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The John Lieswyn Diary
A pro racer who now mostly concentrates on the US domestic scene, John Lieswyn is one of Cyclingnews' most popular and sometimes controversial diarists. He has been racing since 1985 and a Cyclingnews diarist since 1999. John likes both criteriums and longer road races, and seems to particularly like it when the going is hard. He has raced in the Regio Tour, Peace Race, Tour of Poland, Vuelta a Guatemala, Tooheys GP and Commonwealth Bank Classic with success, as well as winning stages in the Sun Tour, Killington and Superweek. In 2003, he is once again riding for 7Up, this year co-sponsored by tyre maker Maxxis.
Joe Martin Stage Race
Stage 1 - May 9: Fayetteville-Fayetteville, 113/70 miles
Fayetteville is home to the University of Arkansas and 58,000 people. It is about 45 minutes drive north on a brand new (and expensive looking) freeway of my teammate Brice Jones' home in Fort Smith. The gorgeous forested rolling hills around here might even be called mountains, and the final climb of today's 113 mile opening stage gained more than 2,100 feet in about 4 miles.
The day began with Eric Murphy's oats and egg white flapjacks and coffee, though the latter may have been a mistake considering the heat and distance that we would soon face. Brice's dad runs an air compressor business and using his connections has a brand new GMC Denali (that is top of the line, with four wheel steering, leather, dual climate controls, satellite radio, every gizmo you can imagine) and this was our comfortable ride up to the start. Not having grown up with trucks, I managed to drop the tailgate on my right thigh. It was a hard enough hit that I fell on my ass and nursed the leg for a few minutes. However I cannot use the 'tailgate falls on thigh' as an excuse today.
With varying degrees of success and failure I subscribe to a philosophy of training between races in season that can be summed up as: not touching my bike. Pile on a seven hour car drive yesterday and I felt absolutely wretched the entire four and a half hour race. About 50 miles in, the peloton just split. I was counting on the glacially slow pace we'd been maintaining, but essentially Adam Sbeih and a few Mathis Brothers team riders put the hammer down on the front and I was on the wrong end of the split.
Fortunately for 7UP/Maxxis my teammates weren't sitting on their heads and made the 18 man front group. In despair I watched as the main pack could not or would not try to get back into the race, and all I could do was hope for a really big climb to come soon so I could try to go across. Finally a small hill appeared and I gave it everything. What a difference a week makes: I was groveling at a pace 5km/h slower than when I was on raging form in North Carolina. Ivan Dominguez (Saturn) and Kirk Albers (Jelly Belly) came across to me. For ten minutes we swung between 10 and 30 seconds behind, ultimately conceding that we couldn't do it. The rest of the field had found sufficient motivation to chase us down where they'd been crawling earlier. I was so frustrated that I launched into a tirade of derisive attacks on the mostly amateur guys in the bunch. They didn't deserve it. Just call me Big Mouth.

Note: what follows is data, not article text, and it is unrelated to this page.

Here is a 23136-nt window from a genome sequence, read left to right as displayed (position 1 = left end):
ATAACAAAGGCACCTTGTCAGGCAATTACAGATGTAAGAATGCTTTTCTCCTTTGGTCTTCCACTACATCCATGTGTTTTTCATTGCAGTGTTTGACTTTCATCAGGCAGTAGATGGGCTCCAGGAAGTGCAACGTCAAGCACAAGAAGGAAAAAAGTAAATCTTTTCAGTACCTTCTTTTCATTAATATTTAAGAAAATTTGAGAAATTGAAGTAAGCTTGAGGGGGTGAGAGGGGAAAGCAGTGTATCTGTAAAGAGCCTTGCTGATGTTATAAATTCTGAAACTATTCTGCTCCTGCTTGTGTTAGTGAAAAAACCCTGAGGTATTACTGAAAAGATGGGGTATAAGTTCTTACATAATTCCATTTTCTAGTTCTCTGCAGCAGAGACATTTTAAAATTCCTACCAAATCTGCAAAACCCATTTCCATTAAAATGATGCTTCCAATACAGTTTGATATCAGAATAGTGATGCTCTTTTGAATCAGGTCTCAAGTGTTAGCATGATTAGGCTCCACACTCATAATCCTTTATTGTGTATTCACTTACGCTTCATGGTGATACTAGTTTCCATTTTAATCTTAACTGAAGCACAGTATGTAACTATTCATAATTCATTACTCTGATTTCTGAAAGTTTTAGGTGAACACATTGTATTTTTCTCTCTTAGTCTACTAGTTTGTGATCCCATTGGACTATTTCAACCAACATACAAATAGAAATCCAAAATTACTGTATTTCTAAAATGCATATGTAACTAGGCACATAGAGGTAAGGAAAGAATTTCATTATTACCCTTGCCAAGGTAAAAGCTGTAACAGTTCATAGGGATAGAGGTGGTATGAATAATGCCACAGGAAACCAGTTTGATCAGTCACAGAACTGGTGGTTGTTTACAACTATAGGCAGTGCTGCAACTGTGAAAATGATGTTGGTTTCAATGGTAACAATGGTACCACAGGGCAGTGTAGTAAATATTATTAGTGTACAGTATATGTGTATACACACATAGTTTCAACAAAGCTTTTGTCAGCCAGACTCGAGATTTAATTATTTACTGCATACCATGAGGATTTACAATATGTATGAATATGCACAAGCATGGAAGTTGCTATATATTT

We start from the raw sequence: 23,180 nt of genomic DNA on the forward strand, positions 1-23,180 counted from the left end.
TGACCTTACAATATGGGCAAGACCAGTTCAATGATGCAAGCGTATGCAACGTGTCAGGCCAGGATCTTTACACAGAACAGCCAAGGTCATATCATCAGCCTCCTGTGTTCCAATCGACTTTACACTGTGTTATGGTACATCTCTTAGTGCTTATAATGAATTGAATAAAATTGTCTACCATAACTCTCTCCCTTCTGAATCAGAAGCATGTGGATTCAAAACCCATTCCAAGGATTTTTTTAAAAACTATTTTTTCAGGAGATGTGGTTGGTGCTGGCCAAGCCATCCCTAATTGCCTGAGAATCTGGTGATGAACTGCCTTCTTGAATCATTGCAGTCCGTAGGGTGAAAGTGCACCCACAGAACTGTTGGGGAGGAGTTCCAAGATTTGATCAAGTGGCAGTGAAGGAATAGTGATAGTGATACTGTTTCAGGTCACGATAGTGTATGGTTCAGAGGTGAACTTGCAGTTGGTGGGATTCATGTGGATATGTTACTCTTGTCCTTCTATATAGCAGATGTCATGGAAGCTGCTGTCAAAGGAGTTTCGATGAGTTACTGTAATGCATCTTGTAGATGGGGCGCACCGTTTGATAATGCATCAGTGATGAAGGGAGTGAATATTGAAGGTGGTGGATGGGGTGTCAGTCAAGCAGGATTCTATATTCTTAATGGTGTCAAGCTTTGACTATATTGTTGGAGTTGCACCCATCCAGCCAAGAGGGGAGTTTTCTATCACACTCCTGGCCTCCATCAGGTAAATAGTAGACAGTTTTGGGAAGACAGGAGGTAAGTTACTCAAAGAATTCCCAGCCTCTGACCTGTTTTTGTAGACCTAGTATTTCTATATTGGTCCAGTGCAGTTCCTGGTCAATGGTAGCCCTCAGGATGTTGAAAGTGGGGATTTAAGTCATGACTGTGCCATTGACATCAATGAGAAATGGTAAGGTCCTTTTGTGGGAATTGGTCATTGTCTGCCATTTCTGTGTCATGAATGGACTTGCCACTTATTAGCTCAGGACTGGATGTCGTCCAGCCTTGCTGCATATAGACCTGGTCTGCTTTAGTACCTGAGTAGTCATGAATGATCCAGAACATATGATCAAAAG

Up the road Jason, Eric and Ben put the wood to the remaining four guys on the big climb. At Artist's Point, where there is a sweeping vista of the forests and a view of the winding river below, Brice made an attempt to bridge up to the trio. He closed more than half of his 40 second deficit but it was still 18 seconds at the summit. With Wohlberg dialing it up in full TT mode Brice wouldn't be able to finish the job, and he had to go back to Steven Cate and Adam Bergman.
Thanks to Kirk, seven of us left the field behind at the 65 mile point, and we caught all but seven of the leaders. Eric Wohlberg rode like a motorcycle to win while our Jason McCartney finished third (behind Ben Brooks of Jelly Belly) and is still in position to win overall. Brice rode well to take fourth, and I was ninth but I'm out of contention for higher placings, having lost seven minutes to the leading trio.
There is only 13 hours from the finish of today's race before the start of the 92 mile morning stage tomorrow. I'm hoping that with a little ice, ibuprofen, and sleep I'll be far better tomorrow. I'm looking forward to a big day in support of Jason and Brice. Despite having an off day I'm really enjoying myself in the very interesting state of Arkansas! As regards my dubious training philosophy I asked my wife to make sure I get on my bike every day next week before heading out to the Housatonic Classic in Connecticut.
Email John at firstname.lastname@example.org